Hack Education

Will an 'Hour of Code' Change Schools?

This article first appeared last year – during Computer Science Education Week – on Educating Modern Learners.

It's Computer Science Education Week, and thanks to a major industry-funded initiative, many schools will be participating in an "Hour of Code."

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Education Politics

The US House of Representatives was supposed to vote last week on ESEA reauthorization, but the vote collapsed because of conservative opposition to the proposed bill. (“How a Conservative Blogger Helped Derail the House NCLB Rewrite.”

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From Lunchboxes to Laptops: How Maine Went One-to-One

On March 2, 2000, Maine Governor Angus King unveiled a new program “From Lunchboxes to Laptops,” officially known as the Maine Learning Technology Initiative.

As the Bangor Daily News reported the following day,

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Education Law and Politics

The FCC voted 3–2 that broadband Internet will be regulated as a public utility. A win for Net Neutrality and the open Internet (but let's remember, none of this is really "neutral").

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How Steve Jobs Brought the Apple II to the Classroom

“Education is deep in Apple’s DNA,” the company’s senior vice president of marketing Phil Schiller said on stage at a press event in 2012 as Apple unveiled a number of new education-oriented features for the iPad. It was the first such event following the death of Steve Jobs, and the Walter Isaacson biography of Jobs had hinted that textbooks were “the next business he wanted to transform.” The iPad had already been eagerly adopted by many schools and was being hailed by some as a transformative educational device.

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Education Politics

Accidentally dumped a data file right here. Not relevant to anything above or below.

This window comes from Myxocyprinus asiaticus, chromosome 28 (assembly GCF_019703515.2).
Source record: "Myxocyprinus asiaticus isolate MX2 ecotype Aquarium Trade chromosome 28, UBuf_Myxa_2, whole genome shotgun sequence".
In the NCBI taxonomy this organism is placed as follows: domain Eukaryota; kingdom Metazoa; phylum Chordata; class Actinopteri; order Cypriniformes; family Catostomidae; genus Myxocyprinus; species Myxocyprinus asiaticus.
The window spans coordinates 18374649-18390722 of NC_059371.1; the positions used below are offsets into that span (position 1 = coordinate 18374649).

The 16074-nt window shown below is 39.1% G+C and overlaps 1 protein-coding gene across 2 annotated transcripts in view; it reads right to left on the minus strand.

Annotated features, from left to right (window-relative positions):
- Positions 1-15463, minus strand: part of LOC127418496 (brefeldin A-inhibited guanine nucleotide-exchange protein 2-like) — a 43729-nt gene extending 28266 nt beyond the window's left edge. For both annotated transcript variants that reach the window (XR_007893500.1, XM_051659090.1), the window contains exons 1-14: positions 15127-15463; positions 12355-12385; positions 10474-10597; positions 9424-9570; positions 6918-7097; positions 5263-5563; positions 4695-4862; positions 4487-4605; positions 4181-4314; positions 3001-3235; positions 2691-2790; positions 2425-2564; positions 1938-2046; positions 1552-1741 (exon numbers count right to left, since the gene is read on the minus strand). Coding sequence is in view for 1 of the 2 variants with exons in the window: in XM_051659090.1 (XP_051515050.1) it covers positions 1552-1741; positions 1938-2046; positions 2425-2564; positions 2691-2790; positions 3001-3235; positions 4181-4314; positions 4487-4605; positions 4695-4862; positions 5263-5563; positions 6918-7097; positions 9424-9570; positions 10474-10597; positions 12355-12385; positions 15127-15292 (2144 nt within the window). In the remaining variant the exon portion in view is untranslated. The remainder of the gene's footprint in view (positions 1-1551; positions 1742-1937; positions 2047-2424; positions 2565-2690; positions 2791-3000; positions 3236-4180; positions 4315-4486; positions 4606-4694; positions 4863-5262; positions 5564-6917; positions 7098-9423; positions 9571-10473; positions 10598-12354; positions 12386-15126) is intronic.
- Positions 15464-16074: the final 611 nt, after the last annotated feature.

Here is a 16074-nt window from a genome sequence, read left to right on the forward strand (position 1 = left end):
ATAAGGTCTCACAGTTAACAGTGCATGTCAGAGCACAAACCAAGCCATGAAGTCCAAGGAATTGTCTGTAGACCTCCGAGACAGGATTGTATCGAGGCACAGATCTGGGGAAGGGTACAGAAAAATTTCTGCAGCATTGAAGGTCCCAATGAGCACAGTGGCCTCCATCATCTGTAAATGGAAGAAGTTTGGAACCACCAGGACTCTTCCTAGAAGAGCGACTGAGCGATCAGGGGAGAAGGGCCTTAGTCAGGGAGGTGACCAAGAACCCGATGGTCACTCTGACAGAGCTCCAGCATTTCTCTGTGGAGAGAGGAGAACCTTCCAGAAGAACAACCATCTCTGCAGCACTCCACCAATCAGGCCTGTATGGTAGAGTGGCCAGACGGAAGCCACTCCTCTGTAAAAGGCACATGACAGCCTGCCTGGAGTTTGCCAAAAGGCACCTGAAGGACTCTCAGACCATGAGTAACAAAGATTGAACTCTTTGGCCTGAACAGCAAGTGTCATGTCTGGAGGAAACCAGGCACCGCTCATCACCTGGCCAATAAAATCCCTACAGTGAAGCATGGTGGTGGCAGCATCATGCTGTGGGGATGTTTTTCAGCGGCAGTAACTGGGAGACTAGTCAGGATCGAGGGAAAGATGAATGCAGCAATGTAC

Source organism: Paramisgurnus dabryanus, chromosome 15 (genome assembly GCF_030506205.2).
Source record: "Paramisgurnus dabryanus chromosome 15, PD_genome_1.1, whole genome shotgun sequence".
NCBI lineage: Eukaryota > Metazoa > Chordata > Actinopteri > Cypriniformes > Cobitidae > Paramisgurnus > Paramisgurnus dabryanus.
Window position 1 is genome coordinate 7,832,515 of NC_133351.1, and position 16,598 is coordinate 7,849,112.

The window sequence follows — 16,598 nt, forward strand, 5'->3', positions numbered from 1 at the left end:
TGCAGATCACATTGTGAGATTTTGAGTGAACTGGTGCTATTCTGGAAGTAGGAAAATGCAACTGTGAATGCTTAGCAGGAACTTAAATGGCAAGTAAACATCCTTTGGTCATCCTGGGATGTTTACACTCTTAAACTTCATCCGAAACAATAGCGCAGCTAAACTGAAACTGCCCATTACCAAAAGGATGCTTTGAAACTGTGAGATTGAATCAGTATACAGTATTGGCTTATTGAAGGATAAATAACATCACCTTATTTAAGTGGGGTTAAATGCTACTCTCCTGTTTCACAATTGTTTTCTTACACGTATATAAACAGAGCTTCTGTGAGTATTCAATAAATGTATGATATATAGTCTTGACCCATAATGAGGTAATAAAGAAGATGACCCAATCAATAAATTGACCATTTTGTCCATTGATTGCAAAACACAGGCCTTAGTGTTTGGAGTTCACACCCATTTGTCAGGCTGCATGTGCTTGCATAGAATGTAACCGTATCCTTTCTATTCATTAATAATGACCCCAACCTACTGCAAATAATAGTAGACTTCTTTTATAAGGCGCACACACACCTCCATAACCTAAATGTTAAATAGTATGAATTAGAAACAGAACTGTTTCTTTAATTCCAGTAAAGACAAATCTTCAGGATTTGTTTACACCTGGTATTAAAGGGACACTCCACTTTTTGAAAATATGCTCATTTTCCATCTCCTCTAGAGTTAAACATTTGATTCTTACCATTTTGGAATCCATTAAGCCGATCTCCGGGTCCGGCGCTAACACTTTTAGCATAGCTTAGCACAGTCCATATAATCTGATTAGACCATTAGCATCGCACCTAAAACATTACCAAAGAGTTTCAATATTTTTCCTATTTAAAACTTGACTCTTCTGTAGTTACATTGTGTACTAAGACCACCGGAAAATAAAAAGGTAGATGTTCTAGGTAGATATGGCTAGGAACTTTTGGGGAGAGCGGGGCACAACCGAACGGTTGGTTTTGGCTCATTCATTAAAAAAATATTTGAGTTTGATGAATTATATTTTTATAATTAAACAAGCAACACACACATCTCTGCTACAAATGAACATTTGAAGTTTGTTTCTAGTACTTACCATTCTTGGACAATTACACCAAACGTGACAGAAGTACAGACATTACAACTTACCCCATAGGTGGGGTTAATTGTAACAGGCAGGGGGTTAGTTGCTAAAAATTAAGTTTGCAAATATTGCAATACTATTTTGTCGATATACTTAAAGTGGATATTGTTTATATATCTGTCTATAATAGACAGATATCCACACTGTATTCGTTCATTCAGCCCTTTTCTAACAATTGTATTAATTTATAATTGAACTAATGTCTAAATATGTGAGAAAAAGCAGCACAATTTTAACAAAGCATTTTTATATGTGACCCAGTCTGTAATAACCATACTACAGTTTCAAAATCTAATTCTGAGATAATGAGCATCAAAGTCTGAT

Expanding on President Obama’s plan for two years of free community college education, Vermont Senator Bernie Sanders is proposing “the federal government … give $18 billion a year in dollar-for-dollar matching grants to states, which he says would allow them to slash public college tuition by 55 percent. He said this would apply to students at all public universities and colleges.”

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The History of the Future of Education

(This was delivered at Ryerson University's ChangSchoolTalks.)

It's a refrain throughout my work: we are suffering from an amnesia of sorts, whereby we seem to have forgotten much of the history of technology. As such, we now tell these stories about the past, present, and future whereby all innovations emerge from Silicon Valley, all innovations are recent innovations, and there is no force for change other than entrepreneurial genius and/or the inevitability of "disruptive innovation."

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The Horizon Report: A History of Ed-Tech Predictions

For over a decade now, the New Media Consortium has issued an annual Horizon Report, detailing the six technologies that it predicts will soon impact colleges and universities. These predictions identify emerging technologies on three “horizons”: four to five years, two to three years, and one year or less.

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It's Gonna Take More Than a 'Genius Hour'

This post first appeared on Educating Modern Learners

A “Genius Hour.” “20% Time.” “An Hour of Code.” These ideas suggest that students should be allotted time during the school week to follow their own interests. But it this really a substantive or sustainable change?

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